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Book

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Elliott Erwitt Personal Best Cover

Introduction

When editing written work, one of the more difficult tasks is to “kill” or “murder your darlings”. That phrase can be traced back to Arthur Quiller-Couch from his 1913-1914 Cambridge lectures, “On The Art of Writing”. What does the phrase mean? To myself, it means to basically trim away the fat. Eliminate the self-indulgent elements that don’t necessarily aid in furthering the work. Even though the fat is where the flavor is, excess of it isn’t a good thing. The writer Stephen King has said,

“kill your darlings, even when it breaks your egocentric little scribbler’s heart, kill your darlings.”

So, too, must the photographer kill their darlings when selecting images for a photo book, zine or exhibition. The more images in their library, the more brutal the process must be. When I look at work by prolific master Elliott Erwitt, I imagine the photos “left on the floor” are likely images I could only dream of making. After repeatedly devouring his massive collection, Personal Best (teNeues, 2014), I wonder if Erwitt had to kill any of his darlings. Or, if the man had ever taken a bad shot in his sixty-plus year career.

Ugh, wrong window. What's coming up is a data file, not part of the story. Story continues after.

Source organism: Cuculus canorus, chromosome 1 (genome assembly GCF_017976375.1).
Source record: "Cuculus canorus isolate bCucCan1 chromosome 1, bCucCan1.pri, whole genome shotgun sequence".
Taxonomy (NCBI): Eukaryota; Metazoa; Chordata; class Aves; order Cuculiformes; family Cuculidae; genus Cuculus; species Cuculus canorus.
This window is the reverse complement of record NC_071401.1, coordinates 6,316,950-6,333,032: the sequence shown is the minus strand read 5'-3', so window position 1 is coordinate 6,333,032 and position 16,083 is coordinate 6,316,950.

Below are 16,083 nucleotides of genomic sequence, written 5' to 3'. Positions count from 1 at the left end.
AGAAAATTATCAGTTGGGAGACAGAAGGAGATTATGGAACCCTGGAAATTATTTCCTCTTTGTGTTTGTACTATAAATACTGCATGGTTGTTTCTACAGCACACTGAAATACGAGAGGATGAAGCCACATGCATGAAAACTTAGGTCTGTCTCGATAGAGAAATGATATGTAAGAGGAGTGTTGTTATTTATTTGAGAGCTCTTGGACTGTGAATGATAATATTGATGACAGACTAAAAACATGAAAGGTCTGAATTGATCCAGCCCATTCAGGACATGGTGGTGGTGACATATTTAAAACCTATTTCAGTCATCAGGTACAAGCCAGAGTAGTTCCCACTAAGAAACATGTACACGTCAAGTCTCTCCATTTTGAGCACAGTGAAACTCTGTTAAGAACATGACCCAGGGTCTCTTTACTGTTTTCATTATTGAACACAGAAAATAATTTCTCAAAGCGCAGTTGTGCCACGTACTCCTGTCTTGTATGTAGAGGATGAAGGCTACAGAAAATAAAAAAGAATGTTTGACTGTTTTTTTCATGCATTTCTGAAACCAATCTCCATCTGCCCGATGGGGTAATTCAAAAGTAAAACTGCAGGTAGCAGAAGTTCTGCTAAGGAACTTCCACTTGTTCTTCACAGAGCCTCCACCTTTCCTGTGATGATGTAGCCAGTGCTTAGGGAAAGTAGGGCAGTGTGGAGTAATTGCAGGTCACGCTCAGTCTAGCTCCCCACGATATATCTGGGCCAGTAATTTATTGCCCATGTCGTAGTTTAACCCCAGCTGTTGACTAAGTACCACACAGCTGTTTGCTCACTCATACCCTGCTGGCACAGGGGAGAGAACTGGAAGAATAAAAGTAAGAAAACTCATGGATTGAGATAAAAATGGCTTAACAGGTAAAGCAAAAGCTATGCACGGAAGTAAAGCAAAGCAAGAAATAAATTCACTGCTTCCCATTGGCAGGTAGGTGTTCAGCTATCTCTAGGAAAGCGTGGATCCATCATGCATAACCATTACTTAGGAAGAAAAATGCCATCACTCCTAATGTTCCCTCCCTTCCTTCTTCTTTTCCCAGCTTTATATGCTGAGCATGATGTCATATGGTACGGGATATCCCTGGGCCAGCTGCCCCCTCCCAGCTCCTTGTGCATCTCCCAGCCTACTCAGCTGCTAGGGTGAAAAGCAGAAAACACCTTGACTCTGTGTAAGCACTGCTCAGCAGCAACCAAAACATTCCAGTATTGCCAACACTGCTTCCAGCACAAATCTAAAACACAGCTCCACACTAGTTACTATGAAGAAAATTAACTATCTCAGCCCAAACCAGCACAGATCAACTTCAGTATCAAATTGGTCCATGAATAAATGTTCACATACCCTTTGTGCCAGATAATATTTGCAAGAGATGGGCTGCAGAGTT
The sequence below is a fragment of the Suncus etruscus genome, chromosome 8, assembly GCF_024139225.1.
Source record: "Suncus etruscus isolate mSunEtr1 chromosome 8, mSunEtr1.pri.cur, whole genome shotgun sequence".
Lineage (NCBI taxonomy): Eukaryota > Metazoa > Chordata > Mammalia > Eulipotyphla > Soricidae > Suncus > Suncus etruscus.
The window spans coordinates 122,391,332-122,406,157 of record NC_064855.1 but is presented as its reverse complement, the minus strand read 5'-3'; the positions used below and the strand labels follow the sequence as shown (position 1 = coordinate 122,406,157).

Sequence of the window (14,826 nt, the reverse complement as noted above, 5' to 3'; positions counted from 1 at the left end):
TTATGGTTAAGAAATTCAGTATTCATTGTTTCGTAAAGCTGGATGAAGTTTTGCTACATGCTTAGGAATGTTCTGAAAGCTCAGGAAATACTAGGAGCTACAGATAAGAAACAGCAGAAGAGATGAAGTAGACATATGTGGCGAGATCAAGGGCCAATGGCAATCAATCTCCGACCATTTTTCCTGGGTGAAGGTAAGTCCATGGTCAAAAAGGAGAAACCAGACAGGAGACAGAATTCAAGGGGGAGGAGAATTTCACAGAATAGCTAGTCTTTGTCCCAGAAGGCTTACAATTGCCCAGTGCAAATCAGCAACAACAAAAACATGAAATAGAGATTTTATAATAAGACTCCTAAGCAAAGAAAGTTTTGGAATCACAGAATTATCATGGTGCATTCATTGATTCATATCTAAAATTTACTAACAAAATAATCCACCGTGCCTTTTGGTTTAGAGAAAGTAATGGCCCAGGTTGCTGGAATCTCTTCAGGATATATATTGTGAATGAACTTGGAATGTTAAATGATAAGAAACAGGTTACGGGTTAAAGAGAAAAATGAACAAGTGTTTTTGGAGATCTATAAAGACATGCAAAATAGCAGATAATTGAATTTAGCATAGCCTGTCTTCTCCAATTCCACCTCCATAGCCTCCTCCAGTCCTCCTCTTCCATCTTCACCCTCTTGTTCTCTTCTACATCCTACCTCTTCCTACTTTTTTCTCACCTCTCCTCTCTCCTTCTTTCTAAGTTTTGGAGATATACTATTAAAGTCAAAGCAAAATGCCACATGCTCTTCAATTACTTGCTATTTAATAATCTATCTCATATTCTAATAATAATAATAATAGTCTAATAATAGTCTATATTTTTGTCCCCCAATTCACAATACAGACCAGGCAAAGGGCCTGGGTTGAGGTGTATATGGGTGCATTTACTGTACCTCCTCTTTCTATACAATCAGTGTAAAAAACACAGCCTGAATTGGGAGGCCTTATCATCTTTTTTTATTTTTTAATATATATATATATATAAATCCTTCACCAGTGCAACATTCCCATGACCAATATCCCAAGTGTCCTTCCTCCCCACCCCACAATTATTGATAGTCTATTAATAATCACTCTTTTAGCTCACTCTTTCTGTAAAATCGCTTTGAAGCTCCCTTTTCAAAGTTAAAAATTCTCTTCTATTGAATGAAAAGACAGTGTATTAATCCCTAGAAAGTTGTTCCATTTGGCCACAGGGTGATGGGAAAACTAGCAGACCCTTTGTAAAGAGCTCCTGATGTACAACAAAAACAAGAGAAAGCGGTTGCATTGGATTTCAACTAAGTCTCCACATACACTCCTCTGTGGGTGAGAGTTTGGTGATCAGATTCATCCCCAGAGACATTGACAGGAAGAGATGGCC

Before I go on, I must give a disclaimer. Elliott Erwitt (born 1928) has taken the top spot on my list of favorite photographers. Not that’s worth anything, but consider it an advance apology for my unabashed gushing over his work.

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The Weegee Guide to New Yorkv

Introduction

Visiting New York City is on many a street photographers’ to-do or wish lists. And rightfully so. It’s New York. The reasons for wanting to make a photographic pilgrimage there are abundant. ┬áThink of all the famous street photographers that have shot there. Garry Winogrand, Paul Strand, Diane Arbus, Bruce Gilden, Mary Ellen Mark and Elliott Erwitt to name just a few. And there’s up-and-coming, future famous photographers putting out superb work right now. Khalik Allah comes to mind. And these photographers work in a streethunter’s nirvana. The Big Apple is an American city at maximum. A bottomless cup of cultures, characters and scenes. And, needless to say, the city is also a wellspring for the news photographer. In a city of over eight million people, there is news happening all the time. Crime, fires, traffic accidents. And no one photographer in the 1930’s and 40’s could work the streets better than Arthur Fellig, better known as Weegee.